ltH InfectIous DIsease eDucatIon & labor Poverty fooD securIty MIgratIon & urbanIzatIon securIty clIMate cHange InfectIous DIsease eDucatIon & labor Poverty fooD securIty MIgratIon & urbanIzatIon securIty clIMate cHange bIo Ious DIsease eDucatIon & labor Poverty fooD securIty MIgratIon & urbanIzatIon securIty clIMate cHange bIoDIver Isease eDucatIon & labor Poverty fooD securIty MIgratIon & urbanIzatIon securIty clIMate cHange bIoDIversIty fo healThY faMIlIeS healThY PlaneT e eDucatIon & labor Poverty fooD securIty MIgratIon & urbanIzatIon securIty clIMate cHange bIoDIversIty forest catIon & labor Poverty fooD securIty MIgratIon & urbanIzatIon securIty clIMate cHange bIoDIversIty forests Wat
Why PoPulation Matters to Migration anD Urbanization
People are moving from place to place more than ever before. Rates of international migration are increasing, and more than half of the world’s population now lives in cities.1 Many personal, economic, and environmental factors drive migration, and the pressures of population growth often contribute to individuals’ decisions to move. Improving the status of women through increased access to reproductive health care in rural and urban areas can affect migration and urbanization trends by reducing demand for public services and increasing employment and economic opportunities.
the State of Migration and Urbanization In 2010, more than 200 million people—about 3 percent of the world’s population—lived in a country different from the one in which they were born, and internal migration within countries continues at high levels.2 International migrants, who may move permanently or temporarily to another country, are equally likely to be men or women.3 About 10 percent of the population of developed countries is comprised of international migrants, who commonly migrate for economic reasons. Less than 10 percent of international migrants are refugees from conflict.4 Nearly half of those who move from developing countries reside in other developing countries, usually one that shares a border.5 Australia/New Zealand and other Pacific countries, North America and Western Europe have the greatest share of international migrants within their populations, while Polynesia and Central America see the greatest share of their residents migrate abroad.6 Migration is often equated with international movement, but migration within countries, primarily from rural to urban areas, accounts for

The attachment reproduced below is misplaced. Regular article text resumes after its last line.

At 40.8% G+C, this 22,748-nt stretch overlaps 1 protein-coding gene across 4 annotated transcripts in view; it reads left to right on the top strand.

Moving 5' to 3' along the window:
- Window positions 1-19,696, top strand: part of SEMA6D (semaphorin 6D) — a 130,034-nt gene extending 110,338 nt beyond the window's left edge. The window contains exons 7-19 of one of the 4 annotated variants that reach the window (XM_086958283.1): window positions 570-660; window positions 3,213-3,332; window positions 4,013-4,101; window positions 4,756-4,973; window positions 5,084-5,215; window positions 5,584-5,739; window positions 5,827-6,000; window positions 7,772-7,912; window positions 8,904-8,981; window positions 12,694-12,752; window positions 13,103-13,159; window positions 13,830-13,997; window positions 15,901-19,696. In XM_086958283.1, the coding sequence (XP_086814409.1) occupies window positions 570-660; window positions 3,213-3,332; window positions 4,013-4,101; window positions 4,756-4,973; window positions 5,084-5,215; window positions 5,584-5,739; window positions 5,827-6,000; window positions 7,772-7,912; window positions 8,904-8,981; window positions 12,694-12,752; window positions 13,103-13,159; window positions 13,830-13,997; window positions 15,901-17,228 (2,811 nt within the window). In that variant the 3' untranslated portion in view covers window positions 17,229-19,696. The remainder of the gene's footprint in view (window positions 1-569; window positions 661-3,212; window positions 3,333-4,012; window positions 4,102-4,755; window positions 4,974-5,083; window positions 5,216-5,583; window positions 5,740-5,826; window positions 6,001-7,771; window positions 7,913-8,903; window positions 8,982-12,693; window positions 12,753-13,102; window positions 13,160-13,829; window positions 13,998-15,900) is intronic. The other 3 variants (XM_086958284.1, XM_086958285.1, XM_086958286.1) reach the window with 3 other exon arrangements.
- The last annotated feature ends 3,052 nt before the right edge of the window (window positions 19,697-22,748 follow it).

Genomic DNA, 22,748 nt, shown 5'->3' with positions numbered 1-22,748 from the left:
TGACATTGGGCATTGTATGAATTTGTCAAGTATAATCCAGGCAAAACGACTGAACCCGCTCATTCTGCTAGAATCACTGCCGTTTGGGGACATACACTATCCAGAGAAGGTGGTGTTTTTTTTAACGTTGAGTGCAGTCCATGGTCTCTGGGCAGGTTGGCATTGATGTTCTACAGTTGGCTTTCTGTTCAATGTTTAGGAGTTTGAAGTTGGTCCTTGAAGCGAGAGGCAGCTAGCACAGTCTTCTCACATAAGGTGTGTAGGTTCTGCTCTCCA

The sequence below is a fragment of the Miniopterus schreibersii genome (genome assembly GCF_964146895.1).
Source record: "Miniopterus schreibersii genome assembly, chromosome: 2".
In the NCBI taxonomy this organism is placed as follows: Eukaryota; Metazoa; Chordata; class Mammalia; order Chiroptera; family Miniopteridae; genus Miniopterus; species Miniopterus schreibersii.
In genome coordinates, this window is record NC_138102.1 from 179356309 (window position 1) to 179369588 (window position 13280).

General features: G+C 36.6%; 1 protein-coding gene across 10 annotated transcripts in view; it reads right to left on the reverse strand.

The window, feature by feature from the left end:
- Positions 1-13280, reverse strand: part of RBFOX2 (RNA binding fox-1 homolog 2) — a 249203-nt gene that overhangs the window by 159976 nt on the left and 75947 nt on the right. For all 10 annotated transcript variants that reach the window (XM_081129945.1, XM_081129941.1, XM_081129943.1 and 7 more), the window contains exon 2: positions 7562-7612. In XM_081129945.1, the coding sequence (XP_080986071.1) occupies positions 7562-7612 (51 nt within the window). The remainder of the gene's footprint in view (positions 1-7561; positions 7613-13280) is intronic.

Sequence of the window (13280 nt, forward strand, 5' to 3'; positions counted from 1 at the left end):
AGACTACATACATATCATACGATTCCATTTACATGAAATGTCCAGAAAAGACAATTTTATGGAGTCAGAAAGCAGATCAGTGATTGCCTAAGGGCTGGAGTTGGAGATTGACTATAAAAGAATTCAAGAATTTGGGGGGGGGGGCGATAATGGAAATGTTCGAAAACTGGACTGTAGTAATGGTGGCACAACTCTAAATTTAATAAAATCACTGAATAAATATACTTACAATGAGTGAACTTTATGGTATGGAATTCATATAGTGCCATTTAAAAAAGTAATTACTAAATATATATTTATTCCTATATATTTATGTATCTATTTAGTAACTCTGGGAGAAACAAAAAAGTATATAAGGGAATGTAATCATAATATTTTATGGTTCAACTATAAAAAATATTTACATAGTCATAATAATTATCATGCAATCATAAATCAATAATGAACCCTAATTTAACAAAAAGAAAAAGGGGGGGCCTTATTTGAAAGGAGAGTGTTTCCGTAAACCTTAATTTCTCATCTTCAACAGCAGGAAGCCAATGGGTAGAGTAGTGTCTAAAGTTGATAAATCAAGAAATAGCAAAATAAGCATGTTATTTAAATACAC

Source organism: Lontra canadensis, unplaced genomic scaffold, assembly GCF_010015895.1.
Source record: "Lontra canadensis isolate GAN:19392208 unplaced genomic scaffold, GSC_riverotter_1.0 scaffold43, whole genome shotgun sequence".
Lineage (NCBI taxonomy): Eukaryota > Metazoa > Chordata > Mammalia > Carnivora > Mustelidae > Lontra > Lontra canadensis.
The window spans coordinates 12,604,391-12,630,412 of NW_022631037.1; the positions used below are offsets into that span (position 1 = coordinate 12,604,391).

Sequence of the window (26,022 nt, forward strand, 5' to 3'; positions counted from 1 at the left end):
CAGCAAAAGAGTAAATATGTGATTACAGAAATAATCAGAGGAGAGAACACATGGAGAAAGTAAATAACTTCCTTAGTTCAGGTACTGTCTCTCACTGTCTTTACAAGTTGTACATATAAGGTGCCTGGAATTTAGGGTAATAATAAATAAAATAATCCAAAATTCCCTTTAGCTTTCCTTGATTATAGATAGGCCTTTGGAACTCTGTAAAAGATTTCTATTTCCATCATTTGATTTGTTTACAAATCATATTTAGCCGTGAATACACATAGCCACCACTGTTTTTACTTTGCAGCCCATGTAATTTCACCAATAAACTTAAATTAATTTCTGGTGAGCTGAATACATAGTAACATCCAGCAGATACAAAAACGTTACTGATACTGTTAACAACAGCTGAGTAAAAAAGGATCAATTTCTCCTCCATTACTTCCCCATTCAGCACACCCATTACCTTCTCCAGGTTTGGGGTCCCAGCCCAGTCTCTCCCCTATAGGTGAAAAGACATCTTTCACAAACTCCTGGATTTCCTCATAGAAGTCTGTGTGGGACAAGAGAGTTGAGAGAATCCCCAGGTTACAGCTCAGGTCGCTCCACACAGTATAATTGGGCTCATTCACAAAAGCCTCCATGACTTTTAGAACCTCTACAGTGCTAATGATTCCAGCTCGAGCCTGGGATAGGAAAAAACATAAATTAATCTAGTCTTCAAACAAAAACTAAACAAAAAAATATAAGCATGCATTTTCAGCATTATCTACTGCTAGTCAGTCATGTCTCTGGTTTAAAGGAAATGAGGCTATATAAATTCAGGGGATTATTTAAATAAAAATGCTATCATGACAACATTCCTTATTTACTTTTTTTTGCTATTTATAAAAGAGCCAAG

a much greater share of the movement within human populations than international migration. As of 2009, more than half of the world’s population lived in urban areas. Urbanization is commonly associated with mega-cities (cities with over 10 million inhabitants), but the majority
of the world’s urban population lives in cities with fewer than 500,000 inhabitants.7 The United Nations Population Division projects that the global urban population will almost double from 3.5 to 6.3 billion by 2050 (Figure 1), assuming that fertility rates decline
FIGURE 1: Urbanization Continues Across All Regions
North America and Latin America projected to remain most urbanized despite highest urban growth rate in Asia and Africa 100 World 80 Africa Asia Europe 40 Latin America and the Caribbean Central America Northern America 0 1 0 95 1 0 96 70 80 90 00 10 20 30 40 50 19 19 19 20 20 20 20 20 20 Year
Source: United Nations Population Division. 2010. World Urbanization Prospects: The 2009 Revision. New York: UN Population Division.
Year se eDucatIon & labor Poverty fooD securIty MIgratIon & urbanIzatIon securIty clIMate cHange bIoDIversIty forest ange bIoDIversIty forests Water Maternal HealtH InfectIous DIsease eDucatIon & labor Poverty fooD securIty MIgr overty fooD securIty MIgratIon & urbanIzatIon securIty clIMate cHange bIoDIversIty forests Water Maternal Healt
FIGURE 2: Oceania, Northern America and Europe Have Highest Share of International Migrants 18 16.8 14.2 16 14...
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